I've added another round to my diamonds that will flank the medallion on my quilt The Meadery.
There are lots of hexagons to baste for this round and for the next round. I always have a small bag of hexagons for basting in my purse. Every time I have a few spare minutes I haul it out and baste. You would be amazed how quickly the job gets done when you make use of those minutes. Here you can see some of the hexagons for the next round basted.
Those little sewing scissors stay in my sewing bag (upper left corner) as does a small spool of thread. I save my empty spools of Gutermann thread and wind my inexpensive polyester basting thread on them. You can see that the spool above is almost empty so it is time to fill another with basting thread! I like to baste from the back and that means the basting thread will remain in my quilt. For this reason I prefer to use a light colour basting thread because it works on all colours of fabric whereas a dark thread may show through a light colour fabric.
As to how many hexagons I need for the next round of the diamond, each round increases the number of hexagons needed by eight. I chose to use a piece of fabric in the middle of the diamond rather than hexagons but had I used hexagons there would have been 8 of them (excluding the hexagon in the middle). The first round of hexagons is made up of 16 hexagons. The pale cream is 24, the yellow is 32, the dot fabric round is 40 and the latest round of grey blue is 48. The next round is going to be a deep honey gold and I'll need 56. There are two diamonds so that is a total of 112 hexagons to baste!
If I were making a traditional flower or rosette of hexagons I would start off with 6 hexagons (excluding the middle hexagon). The number of hexagons required increases by 6 for each additional round so there are 12 hexagons in the second round.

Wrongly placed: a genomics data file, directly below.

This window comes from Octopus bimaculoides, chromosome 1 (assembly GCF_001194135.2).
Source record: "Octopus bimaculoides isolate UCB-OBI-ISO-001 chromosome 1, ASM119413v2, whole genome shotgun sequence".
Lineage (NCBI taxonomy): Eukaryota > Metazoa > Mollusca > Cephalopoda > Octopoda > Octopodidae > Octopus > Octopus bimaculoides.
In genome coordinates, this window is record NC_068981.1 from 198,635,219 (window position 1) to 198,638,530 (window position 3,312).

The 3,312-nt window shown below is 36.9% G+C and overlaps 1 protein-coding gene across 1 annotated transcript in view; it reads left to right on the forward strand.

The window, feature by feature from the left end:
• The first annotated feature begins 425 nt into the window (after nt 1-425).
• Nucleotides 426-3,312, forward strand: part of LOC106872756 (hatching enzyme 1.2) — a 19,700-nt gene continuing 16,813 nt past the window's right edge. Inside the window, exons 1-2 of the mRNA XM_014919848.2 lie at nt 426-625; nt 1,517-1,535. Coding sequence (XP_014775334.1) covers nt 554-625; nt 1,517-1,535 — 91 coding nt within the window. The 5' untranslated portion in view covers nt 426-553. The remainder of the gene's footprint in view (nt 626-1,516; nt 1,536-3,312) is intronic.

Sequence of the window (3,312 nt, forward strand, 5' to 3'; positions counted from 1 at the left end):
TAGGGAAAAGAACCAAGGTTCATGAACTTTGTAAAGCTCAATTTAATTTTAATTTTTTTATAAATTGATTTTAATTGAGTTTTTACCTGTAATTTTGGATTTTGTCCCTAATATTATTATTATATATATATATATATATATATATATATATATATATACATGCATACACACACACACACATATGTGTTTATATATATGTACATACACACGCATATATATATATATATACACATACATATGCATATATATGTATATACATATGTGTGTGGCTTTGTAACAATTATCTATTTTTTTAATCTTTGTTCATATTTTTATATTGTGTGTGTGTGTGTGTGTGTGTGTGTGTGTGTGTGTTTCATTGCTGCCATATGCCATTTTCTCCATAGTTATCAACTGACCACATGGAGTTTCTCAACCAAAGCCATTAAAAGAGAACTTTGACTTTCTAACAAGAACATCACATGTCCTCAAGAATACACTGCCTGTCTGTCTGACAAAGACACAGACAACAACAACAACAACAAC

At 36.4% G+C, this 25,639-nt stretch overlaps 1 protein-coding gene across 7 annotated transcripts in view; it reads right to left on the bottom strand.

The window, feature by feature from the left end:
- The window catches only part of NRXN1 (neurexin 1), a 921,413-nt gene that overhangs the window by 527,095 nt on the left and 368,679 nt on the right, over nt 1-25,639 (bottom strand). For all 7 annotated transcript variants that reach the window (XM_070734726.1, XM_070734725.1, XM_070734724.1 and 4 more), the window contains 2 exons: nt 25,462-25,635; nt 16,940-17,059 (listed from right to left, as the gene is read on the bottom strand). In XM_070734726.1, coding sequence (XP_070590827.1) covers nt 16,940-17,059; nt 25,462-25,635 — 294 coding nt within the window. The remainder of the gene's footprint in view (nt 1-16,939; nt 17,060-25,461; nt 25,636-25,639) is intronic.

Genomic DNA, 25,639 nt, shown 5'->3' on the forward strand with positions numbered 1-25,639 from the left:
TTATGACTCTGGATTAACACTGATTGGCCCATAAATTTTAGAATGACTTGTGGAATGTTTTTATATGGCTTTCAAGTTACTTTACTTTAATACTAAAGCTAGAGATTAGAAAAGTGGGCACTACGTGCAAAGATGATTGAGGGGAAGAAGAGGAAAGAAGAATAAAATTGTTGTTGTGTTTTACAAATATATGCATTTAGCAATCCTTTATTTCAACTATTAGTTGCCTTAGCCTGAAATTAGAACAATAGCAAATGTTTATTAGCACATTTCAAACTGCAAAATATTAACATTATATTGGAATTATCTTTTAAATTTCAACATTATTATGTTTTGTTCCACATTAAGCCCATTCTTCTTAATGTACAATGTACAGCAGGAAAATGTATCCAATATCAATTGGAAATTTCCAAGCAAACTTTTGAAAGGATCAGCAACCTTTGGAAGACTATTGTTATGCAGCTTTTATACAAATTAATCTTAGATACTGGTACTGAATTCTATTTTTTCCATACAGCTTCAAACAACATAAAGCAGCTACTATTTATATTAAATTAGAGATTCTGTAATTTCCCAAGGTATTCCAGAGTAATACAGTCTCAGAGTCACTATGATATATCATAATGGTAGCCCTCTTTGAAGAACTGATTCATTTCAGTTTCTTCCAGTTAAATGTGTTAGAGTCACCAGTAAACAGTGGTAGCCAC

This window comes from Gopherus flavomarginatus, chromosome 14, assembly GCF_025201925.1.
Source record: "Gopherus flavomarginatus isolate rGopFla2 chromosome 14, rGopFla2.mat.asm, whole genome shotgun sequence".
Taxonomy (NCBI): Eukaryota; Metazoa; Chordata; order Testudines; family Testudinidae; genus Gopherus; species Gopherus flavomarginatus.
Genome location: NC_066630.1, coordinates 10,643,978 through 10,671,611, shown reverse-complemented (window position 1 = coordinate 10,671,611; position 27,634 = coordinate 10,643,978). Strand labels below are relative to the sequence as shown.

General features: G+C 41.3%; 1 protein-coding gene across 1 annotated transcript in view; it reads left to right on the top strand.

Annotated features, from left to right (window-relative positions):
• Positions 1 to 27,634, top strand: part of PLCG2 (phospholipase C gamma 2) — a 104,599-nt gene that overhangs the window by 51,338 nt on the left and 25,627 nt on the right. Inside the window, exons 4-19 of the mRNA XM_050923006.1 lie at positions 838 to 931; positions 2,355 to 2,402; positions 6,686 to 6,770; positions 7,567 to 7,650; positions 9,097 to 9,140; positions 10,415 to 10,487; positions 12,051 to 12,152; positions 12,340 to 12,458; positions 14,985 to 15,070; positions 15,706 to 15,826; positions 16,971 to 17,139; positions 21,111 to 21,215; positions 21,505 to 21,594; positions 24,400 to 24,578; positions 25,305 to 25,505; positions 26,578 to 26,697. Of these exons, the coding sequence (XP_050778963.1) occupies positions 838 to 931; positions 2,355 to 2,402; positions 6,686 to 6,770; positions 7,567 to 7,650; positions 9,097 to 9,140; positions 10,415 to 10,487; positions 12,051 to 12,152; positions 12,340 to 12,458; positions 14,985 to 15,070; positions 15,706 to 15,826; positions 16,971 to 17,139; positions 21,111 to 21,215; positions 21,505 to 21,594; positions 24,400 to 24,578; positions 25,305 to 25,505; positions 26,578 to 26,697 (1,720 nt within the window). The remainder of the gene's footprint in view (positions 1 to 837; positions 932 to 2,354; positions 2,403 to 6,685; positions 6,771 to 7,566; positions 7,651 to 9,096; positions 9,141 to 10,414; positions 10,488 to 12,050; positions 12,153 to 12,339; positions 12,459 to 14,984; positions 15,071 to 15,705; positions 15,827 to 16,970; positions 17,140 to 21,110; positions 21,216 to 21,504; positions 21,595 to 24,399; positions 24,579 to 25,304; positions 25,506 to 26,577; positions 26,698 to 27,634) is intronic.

If you are using a directional print as in the block above here's a bit of helpful information. It is the flat edge of a hexagon that radiates out in the first round of hexagons. In the second round the flat edge of the six hexagons radiate out and the second six radiate out from point to point. This means that you will have to cut the hexagons differently to ensure that the print is always moving in the same direction.
If there were a third round of 18 hexagons, the flat edge of six would radiate out and the pointy bits of the remaining 12 would radiate out.
Enough talking. Time for me to brew a cuppa and do some basting/sewing! Until I post again, happy sewing!
Good morning, I am in love with these fabrics-they must be 1800's as I am always drawn to those-love your diamond. I had to put all my spinning, hexie, and embroidery projects away for a bit. My living room has been bugging me forever as it never got painted and the ceiling needs allot of help lol so I am tackling that project right now-and then on to cleaning the dining room and then the kitchen-with a little paint there too-working towards getting as much accomplished as I can before winter gets here-then I can play with my fun stuff againReplyDelete
Your medallion is getting larger. Looks great!ReplyDelete
Lovely work Karen !!ReplyDelete
I'm making hexies too ! I'm working on the rosettes for the Brinton Hall....
Happy sewing !
The medallion is nice. Not to grey. I can see you in my mind, making hexies. I always do something. Sometimes it is like a drug, you cannot stop, haha. This afternoon I bought The New Hexagon from Katja Marek. She is in The Netherlands at the moment. I didn't visit one of the Show and Tells, pitty enough. Groetjes, DientjeReplyDelete
The shade of blue you picked is gorgeous!! Very nice addition. Thanks for the helpful info on cutting directional prints, that was very interesting.ReplyDelete
That diamond is gorgeous and I still love those bees. Thanks for all the tips spread through the post. They are, as always, very helpful.ReplyDelete
Beautiful diamond Karen. Never cease to amaze me with your colour combinations and they always work out so well. Love your tips tooReplyDelete
Love the way that scrap from the medallion fit into the center of the diamond motif -- very elegant!ReplyDelete
Hi Karen, This is looking so lovely, I am inspired by all your work and really enjoying reading your posts, love them and these colors are so primitive to my eye. Nice!ReplyDelete